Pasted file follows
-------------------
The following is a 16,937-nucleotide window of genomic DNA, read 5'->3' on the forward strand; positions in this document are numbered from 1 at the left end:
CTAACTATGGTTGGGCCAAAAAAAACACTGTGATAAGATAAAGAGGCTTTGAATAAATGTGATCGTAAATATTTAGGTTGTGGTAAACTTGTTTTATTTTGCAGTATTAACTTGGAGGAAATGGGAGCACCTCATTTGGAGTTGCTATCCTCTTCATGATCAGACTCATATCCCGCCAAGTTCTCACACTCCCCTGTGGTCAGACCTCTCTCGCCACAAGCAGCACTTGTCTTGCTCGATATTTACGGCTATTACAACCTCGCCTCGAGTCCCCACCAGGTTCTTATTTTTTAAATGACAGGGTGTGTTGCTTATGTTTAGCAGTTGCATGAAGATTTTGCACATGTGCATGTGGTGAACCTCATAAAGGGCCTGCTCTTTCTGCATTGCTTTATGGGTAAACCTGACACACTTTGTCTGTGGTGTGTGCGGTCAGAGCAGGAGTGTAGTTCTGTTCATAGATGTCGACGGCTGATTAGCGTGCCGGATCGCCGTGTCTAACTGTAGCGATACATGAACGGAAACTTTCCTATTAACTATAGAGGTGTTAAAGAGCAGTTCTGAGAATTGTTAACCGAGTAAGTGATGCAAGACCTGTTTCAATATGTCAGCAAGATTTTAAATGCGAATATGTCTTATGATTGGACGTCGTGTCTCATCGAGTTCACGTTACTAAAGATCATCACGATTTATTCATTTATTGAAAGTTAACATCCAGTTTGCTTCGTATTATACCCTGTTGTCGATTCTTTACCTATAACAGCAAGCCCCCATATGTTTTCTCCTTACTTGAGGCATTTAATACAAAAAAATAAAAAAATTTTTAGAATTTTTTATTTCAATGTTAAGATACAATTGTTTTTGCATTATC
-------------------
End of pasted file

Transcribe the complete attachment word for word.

The following is a 16,937-nucleotide window of genomic DNA, read 5'->3' on the forward strand; positions in this document are numbered from 1 at the left end:
CTAACTATGGTTGGGCCAAAAAAAACACTGTGATAAGATAAAGAGGCTTTGAATAAATGTGATCGTAAATATTTAGGTTGTGGTAAACTTGTTTTATTTTGCAGTATTAACTTGGAGGAAATGGGAGCACCTCATTTGGAGTTGCTATCCTCTTCATGATCAGACTCATATCCCGCCAAGTTCTCACACTCCCCTGTGGTCAGACCTCTCTCGCCACAAGCAGCACTTGTCTTGCTCGATATTTACGGCTATTACAACCTCGCCTCGAGTCCCCACCAGGTTCTTATTTTTTAAATGACAGGGTGTGTTGCTTATGTTTAGCAGTTGCATGAAGATTTTGCACATGTGCATGTGGTGAACCTCATAAAGGGCCTGCTCTTTCTGCATTGCTTTATGGGTAAACCTGACACACTTTGTCTGTGGTGTGTGCGGTCAGAGCAGGAGTGTAGTTCTGTTCATAGATGTCGACGGCTGATTAGCGTGCCGGATCGCCGTGTCTAACTGTAGCGATACATGAACGGAAACTTTCCTATTAACTATAGAGGTGTTAAAGAGCAGTTCTGAGAATTGTTAACCGAGTAAGTGATGCAAGACCTGTTTCAATATGTCAGCAAGATTTTAAATGCGAATATGTCTTATGATTGGACGTCGTGTCTCATCGAGTTCACGTTACTAAAGATCATCACGATTTATTCATTTATTGAAAGTTAACATCCAGTTTGCTTCGTATTATACCCTGTTGTCGATTCTTTACCTATAACAGCAAGCCCCCATATGTTTTCTCCTTACTTGAGGCATTTAATACAAAAAAATAAAAAAATTTTTAGAATTTTTTATTTCAATGTTAAGATACAATTGTTTTTGCATTATC